• Steven,

      Nicely stated!

      You don’t see Orthopedists running vaccination clinics in malls.

      You don’t hear of IENT doctors setting fractures.

      My biggest concern is WHO is teaching these DCs about drugs. Is it an MD who teaches at a medical school, and granting them credit from that med school?

      If you believe it’s important to prescribe, then convince medical schools to provide your training and degree. That will prevent a lot of blowback in the future.

  • Nick Karapasas

    Actually, the Dentist analogy doesn’t fit. (outside of a number of DDS’s I know that practice nutrition in the functional model)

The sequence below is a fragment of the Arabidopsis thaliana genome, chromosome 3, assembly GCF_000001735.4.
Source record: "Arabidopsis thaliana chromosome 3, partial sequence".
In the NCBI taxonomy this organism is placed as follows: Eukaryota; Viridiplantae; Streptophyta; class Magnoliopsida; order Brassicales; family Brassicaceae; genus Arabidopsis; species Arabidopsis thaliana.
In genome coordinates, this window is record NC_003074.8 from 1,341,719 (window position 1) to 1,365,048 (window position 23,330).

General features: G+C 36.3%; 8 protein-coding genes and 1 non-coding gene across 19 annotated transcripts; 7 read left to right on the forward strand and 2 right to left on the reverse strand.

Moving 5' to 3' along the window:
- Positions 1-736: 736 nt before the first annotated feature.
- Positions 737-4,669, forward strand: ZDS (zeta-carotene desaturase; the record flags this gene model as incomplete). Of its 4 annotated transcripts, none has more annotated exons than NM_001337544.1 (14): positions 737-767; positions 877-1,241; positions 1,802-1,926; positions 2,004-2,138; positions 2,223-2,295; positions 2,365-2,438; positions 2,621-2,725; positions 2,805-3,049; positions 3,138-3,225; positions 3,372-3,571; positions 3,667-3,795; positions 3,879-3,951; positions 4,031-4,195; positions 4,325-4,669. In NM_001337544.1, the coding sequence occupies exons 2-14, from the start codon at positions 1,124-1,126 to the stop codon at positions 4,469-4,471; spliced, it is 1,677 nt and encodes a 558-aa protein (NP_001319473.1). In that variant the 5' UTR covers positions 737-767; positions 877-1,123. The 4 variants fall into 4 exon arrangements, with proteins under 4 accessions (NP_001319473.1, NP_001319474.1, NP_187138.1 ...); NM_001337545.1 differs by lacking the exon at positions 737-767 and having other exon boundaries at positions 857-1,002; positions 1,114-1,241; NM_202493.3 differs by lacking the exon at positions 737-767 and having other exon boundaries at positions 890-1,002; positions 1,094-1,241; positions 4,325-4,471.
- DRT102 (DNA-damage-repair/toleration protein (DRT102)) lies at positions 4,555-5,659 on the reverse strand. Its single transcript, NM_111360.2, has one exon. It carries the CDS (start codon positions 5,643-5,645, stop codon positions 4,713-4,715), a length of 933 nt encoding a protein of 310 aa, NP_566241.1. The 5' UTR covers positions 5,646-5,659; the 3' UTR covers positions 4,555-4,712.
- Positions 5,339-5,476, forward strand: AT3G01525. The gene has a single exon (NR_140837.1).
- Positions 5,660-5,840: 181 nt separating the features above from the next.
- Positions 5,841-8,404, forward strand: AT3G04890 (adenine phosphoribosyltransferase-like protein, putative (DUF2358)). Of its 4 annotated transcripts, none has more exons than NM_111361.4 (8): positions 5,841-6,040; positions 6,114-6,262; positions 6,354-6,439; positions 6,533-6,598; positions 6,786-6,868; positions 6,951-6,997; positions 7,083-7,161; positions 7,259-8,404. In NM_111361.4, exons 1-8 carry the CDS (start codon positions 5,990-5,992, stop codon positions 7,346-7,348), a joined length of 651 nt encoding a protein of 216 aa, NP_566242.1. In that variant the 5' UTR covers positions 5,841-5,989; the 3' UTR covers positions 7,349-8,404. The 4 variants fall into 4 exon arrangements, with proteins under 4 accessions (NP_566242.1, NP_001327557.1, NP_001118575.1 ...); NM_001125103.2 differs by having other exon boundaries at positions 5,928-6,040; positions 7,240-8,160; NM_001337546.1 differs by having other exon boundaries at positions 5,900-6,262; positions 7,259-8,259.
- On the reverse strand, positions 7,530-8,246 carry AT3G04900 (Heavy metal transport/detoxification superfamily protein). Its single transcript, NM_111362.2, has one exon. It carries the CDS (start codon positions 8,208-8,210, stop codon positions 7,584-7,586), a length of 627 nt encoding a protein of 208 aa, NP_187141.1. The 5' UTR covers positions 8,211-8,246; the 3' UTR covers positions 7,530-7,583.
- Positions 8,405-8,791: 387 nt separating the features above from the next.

Dentistry has multiple specialties and sub specialties… including oral pathology (mostly a “behind the microscope” field), and oral surgery (which requires an extensive training period… including a period of training in general surgery where these dentists are repairing hernias and taking out gall bladders.)

    The mistake many of us seem to make is that anyone who would do this would be doing something radically different from what *they do* in their practice.

    Either way, it has nothing to do with what the CCE is doing. If you look at what is actually written, and what they have actually done, at worst they have created an environment that allows for the individual colleges (and practitioners) to choose a model and mission statement that reflects how they choose to train and be trained as a chiropractic physician… and that is across the entire spectrum of practitioners that exists.